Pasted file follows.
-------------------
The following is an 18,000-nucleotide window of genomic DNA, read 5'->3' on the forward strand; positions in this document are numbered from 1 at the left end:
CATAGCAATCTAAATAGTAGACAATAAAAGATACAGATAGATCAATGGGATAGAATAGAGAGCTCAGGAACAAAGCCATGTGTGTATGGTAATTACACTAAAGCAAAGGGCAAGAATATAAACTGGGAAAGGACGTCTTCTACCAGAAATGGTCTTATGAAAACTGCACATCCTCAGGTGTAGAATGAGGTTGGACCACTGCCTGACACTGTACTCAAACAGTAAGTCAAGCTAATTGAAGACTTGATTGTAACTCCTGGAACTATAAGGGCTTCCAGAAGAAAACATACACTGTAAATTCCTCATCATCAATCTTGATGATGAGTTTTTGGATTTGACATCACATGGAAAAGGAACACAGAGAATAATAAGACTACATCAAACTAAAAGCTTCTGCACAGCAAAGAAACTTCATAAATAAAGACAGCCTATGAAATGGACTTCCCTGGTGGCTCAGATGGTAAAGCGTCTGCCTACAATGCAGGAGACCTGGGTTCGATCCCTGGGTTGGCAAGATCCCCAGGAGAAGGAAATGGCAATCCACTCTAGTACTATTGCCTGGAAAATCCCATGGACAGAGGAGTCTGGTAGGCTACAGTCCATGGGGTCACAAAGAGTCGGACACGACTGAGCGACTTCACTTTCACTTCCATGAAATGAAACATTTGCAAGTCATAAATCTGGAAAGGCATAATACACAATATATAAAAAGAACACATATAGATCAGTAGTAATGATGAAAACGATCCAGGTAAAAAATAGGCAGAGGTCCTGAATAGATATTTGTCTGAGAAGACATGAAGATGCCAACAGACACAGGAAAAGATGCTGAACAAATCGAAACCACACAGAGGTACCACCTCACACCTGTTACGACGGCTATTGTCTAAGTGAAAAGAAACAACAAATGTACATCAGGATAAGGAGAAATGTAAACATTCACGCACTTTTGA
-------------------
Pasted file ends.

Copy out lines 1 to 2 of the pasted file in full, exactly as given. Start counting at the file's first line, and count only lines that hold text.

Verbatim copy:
The following is an 18,000-nucleotide window of genomic DNA, read 5'->3' on the forward strand; positions in this document are numbered from 1 at the left end:
CATAGCAATCTAAATAGTAGACAATAAAAGATACAGATAGATCAATGGGATAGAATAGAGAGCTCAGGAACAAAGCCATGTGTGTATGGTAATTACACTAAAGCAAAGGGCAAGAATATAAACTGGGAAAGGACGTCTTCTACCAGAAATGGTCTTATGAAAACTGCACATCCTCAGGTGTAGAATGAGGTTGGACCACTGCCTGACACTGTACTCAAACAGTAAGTCAAGCTAATTGAAGACTTGATTGTAACTCCTGGAACTATAAGGGCTTCCAGAAGAAAACATACACTGTAAATTCCTCATCATCAATCTTGATGATGAGTTTTTGGATTTGACATCACATGGAAAAGGAACACAGAGAATAATAAGACTACATCAAACTAAAAGCTTCTGCACAGCAAAGAAACTTCATAAATAAAGACAGCCTATGAAATGGACTTCCCTGGTGGCTCAGATGGTAAAGCGTCTGCCTACAATGCAGGAGACCTGGGTTCGATCCCTGGGTTGGCAAGATCCCCAGGAGAAGGAAATGGCAATCCACTCTAGTACTATTGCCTGGAAAATCCCATGGACAGAGGAGTCTGGTAGGCTACAGTCCATGGGGTCACAAAGAGTCGGACACGACTGAGCGACTTCACTTTCACTTCCATGAAATGAAACATTTGCAAGTCATAAATCTGGAAAGGCATAATACACAATATATAAAAAGAACACATATAGATCAGTAGTAATGATGAAAACGATCCAGGTAAAAAATAGGCAGAGGTCCTGAATAGATATTTGTCTGAGAAGACATGAAGATGCCAACAGACACAGGAAAAGATGCTGAACAAATCGAAACCACACAGAGGTACCACCTCACACCTGTTACGACGGCTATTGTCTAAGTGAAAAGAAACAACAAATGTACATCAGGATAAGGAGAAATGTAAACATTCACGCACTTTTGA